Aeration And Over Seeding


There is a popular misconception that aeration’s only purpose is to provide good soil contact for seed germination. While aeration does help germination, it is not the main purpose. The greatest benefit of aeration is that it alleviates compaction. People and machines traveling across the same area repeatedly cause compaction. That consistent weight will compact the soil over time, until you see dirt pathways or ruts.  There are two types of aerators to remedy this.

The most commonly used is the core aerator. These aerators will pull plugs out of the ground, leaving holes and plugs on top of the turf. By removing plugs, the core aerator allows the soil around it to expand into those areas. The holes also provide better soil contact and added protection for seed germination.

Considered outdated, yet still useful, is the cone or spike aerator.  When the compaction is so severe that the tines of the core aerator break, there are two choices. The first is to bring in a tiller, and completely redo that area. The second is to bring in a cone or spike aerator before tilling. The aerator tines shaped like cones or spikes are solid metal, not hollow. This type of aerator will push the soil into itself causing the soil to bulge. This will break up compaction still allowing holes for seed germination. While the cone or spike aeration’s way of breaking up compaction is good, the core aeration gives the soil more space for movement.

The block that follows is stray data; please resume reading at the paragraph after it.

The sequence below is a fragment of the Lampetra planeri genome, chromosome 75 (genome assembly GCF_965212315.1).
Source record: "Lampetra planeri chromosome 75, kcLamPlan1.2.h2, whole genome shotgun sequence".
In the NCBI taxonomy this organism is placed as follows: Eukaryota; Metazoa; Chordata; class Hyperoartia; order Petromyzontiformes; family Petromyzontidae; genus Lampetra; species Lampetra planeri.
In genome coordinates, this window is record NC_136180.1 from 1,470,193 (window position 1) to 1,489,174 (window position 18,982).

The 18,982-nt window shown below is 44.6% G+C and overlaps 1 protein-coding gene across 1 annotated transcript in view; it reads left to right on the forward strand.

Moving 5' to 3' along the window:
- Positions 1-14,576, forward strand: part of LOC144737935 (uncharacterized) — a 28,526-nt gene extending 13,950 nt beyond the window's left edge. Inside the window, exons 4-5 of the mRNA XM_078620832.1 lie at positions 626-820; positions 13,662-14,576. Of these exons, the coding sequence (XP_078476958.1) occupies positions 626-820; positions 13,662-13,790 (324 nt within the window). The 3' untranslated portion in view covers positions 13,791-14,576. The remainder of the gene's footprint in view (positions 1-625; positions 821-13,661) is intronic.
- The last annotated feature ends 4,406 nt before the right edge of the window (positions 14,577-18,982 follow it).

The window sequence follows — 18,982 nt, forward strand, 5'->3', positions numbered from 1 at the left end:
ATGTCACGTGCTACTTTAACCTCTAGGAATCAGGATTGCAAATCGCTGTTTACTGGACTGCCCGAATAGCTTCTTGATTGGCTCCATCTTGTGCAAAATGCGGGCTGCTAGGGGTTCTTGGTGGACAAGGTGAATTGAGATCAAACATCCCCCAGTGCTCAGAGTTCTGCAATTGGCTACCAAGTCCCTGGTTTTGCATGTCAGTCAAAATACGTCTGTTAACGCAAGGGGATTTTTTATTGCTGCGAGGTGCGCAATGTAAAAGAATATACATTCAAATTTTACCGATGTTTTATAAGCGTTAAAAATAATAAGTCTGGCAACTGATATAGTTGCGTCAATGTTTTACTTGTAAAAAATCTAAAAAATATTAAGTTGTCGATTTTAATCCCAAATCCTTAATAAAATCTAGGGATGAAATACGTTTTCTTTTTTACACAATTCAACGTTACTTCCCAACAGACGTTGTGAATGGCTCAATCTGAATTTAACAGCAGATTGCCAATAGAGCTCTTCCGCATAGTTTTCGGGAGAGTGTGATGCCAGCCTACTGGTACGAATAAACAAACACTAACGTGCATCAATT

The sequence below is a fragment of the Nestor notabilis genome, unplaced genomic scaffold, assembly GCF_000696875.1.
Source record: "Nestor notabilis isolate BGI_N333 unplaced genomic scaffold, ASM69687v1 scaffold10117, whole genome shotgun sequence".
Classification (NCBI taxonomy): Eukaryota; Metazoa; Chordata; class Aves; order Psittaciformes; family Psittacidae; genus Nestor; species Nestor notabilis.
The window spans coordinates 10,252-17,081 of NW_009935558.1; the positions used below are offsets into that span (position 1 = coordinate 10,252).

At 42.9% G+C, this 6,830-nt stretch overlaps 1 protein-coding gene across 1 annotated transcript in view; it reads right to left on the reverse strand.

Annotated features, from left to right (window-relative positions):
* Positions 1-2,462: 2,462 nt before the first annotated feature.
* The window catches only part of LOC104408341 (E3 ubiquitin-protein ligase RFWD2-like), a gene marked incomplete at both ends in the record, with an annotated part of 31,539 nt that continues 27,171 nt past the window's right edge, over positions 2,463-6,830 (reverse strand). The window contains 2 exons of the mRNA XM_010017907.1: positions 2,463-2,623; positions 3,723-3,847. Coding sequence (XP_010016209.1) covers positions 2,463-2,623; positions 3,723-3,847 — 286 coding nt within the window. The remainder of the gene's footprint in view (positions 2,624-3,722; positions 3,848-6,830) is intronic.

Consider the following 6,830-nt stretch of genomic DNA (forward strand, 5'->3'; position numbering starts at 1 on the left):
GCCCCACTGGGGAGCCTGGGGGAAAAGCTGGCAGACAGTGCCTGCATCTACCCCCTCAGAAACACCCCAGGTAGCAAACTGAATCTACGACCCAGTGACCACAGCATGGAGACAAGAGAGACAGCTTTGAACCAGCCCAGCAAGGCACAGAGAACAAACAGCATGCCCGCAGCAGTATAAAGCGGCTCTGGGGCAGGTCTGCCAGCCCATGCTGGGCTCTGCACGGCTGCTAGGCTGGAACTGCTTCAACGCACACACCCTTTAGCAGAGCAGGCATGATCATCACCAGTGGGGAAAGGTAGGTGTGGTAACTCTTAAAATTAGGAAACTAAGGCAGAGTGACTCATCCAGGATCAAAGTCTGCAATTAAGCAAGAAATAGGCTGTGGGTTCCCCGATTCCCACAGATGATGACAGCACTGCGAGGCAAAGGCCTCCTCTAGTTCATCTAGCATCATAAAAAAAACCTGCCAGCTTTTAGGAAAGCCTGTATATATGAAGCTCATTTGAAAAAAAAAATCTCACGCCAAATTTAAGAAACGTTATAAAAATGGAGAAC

Over seeding

Over seeding is commonly used for cool season turf. It can be done for warm season turf as well, but at a different time of year. If you are not sure what type of turf you have, click here. Over seeding is the process of planting new seed to help create or establish a healthy lawn. The over seeding tends to happen after aeration is complete. This is done for two reasons.  One is that aerators create space for good soil contact that allows for germination. The second reason is that without grass seed filling the holes created by the aerator, weeds might grow there. Starter fertilizer is applied after seeding takes place to help the seed germinate. Both aeration and over seeding are part of a normal turf program. If you need assistance with these tasks, feel free to contact us!